Wet grass and cloudy skies did nothing to dampen the spirits at the Gardens' annual Halloween Festival on Sunday, October 28. Click through the gallery above for snapshots of some precious moments (and adorable children). Keep checking back as we upload additional pics. A big shout out to Jesse Reid who was the lead organizer for the event. And thanks to all the volunteers who donated their time, treasure and talent.
After a 24 hour postponement due to rain, Taste of the Gardens went off without a hitch, 40+ guests enjoying delicious bites served by local chefs and restaurants. Thursday night's cool air and clear skies proved a perfect backdrop for hearty pulled pork sliders served up by the Gardens' own David Nava, crostini and meatballs from Meghan Hargraves' Bread and Ginger, brews from Beer Works, and blue fish pate from Brewers Fork. There were wings from Blackmoor; Trader Joe's supplied some wonderful apps; and Ophelia's Mark took care of our canine friends. Garden members pitched in on the set-up, hospitality, and tear-down, making it a relaxing night for gardens guests and supporters.
Taste was the third in the Gardens first-ever Summer Dining Series. With so many of the products and services generously donated, the series has proven to be an important source of financial support to this 41 year old, all-volunteer, urban treasure. The series also succeeded and bringing together a wide range of folks--from our longtime Gardeners to our newest neighbors.
A Taste of Spain at the Corner of Main
TAPAS DINNER A SELL-OUT SUCCESS
The second in this year's Gardens Summer Series, Small Plates in the Gardens, found forty convivial diners gathered on tables on the patio and enjoying the beautiful summer evening. On Wednesday August 15, the menu theme was Spanish Tapas, and every dish--from savory Gazpacho to sweet Tarta de Santiago--was superb. A shout out is in order to Jesse Reid who labored tirelessly over a hot grill, Cindy Colpack who labored in our makeshift kitchen, and to the Garden members who volunteered before to do the set-up and after to do the clean-up. The event generated valuable financial support, of course, but more importantly generated the kind of conversation and community that makes Charlestown such a great place to live.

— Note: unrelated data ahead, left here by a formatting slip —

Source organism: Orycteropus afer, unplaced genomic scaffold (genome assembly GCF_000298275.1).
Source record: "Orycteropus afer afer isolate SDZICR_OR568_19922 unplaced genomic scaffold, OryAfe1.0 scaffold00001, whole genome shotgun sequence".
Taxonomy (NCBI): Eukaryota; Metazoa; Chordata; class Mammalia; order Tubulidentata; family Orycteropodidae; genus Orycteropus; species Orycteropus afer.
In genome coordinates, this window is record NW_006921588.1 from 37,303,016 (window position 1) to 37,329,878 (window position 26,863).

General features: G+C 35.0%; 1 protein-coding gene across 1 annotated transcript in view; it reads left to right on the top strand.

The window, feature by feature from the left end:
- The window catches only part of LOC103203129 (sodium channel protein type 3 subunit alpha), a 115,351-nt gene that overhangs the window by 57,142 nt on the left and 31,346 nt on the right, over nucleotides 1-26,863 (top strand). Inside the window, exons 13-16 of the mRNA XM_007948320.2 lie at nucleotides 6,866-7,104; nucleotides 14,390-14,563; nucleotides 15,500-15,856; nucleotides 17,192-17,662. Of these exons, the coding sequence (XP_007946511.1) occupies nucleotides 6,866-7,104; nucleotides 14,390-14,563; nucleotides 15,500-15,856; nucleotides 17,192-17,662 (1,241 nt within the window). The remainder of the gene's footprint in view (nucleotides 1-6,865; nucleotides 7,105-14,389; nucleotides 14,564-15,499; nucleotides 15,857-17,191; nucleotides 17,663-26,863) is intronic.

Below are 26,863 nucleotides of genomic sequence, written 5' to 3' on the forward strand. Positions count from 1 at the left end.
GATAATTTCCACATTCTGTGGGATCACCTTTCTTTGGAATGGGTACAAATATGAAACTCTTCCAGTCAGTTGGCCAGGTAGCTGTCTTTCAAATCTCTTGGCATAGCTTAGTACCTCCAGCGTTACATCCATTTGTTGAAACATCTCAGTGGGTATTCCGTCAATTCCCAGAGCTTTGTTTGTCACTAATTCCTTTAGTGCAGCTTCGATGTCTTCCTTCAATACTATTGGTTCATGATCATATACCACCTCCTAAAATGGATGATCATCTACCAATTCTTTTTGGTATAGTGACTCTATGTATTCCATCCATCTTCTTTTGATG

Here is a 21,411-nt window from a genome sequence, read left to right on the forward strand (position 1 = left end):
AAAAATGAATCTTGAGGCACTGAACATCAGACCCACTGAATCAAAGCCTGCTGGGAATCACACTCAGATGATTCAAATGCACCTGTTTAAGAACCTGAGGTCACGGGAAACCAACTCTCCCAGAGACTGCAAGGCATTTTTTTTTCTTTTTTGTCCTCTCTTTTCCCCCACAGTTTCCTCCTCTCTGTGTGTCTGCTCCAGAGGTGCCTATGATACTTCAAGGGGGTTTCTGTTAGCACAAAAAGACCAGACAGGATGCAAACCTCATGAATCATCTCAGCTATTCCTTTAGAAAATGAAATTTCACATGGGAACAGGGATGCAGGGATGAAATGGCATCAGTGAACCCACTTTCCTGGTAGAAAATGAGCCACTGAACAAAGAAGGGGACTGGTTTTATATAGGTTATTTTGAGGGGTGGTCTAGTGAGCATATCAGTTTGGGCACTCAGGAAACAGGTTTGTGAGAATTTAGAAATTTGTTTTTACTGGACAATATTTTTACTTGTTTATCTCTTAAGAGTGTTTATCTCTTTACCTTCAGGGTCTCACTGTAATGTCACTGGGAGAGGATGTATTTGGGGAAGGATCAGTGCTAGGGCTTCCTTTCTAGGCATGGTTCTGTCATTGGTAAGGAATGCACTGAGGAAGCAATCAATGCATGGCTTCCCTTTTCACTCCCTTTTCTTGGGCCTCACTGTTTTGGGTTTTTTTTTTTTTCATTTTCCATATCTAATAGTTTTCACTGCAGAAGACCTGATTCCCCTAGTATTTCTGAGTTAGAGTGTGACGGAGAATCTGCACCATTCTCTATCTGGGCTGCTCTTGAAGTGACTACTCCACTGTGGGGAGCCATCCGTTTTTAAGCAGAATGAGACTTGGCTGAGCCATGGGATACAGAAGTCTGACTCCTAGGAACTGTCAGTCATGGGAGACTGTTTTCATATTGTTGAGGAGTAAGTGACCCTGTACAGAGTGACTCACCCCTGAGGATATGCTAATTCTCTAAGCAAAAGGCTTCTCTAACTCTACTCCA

Lobsta 2018 A Success
This year's edition of our signature Lobsta in the Gardens, on Wednesday, July 16, was massively successful. Over 70 guests--a mix of members, neighbors, and new friends of the Gardens--brought their appetites and their awesome energy to the evening. No one wanted to leave, and the cleaning crew (thank you volunteers!!!) had to politely remind people it was time to go. A shout-out to Ann Hargraves (our fearless leader) and Courtney Green, who organized and led this year's lobster extravaganza.
Next up on the events calendar: A Spanish Tapas dinner on August 15. Don't miss this one.
First-ever Collaboration between Gardens, Gallery, and Theater Attracts 100+
Summer Solstice Stroll Included Art, Music, Herbs, Selfies, Live Performances, and More
It began with a discussion about how the three organizations--Gardens for Charlestown, Artists Group of Charlestown, and Charlestown Working Theater--could support each other and show people on the other side of Charlestown that the "The Neck" is worth a visit. It resulted in a fantastic free event on Thursday night, June 21. Starting with a exhibition of self-portraits at the StoveFactory Gallery (it was National Selfie Day after all!), attendees followed the Dirty Water Brass Band down Medford Street, across Main Street, and into the Gardens where there were herb-flavored beverages, plenty of snacks, and live, locally written performances by the group Shotz. The first day of summer and longest day of the year was a fitting kick off to the 2018 summer season. It might also be the first step in the process of having our little corner of Town recognized as a Cultural District. Stay tuned.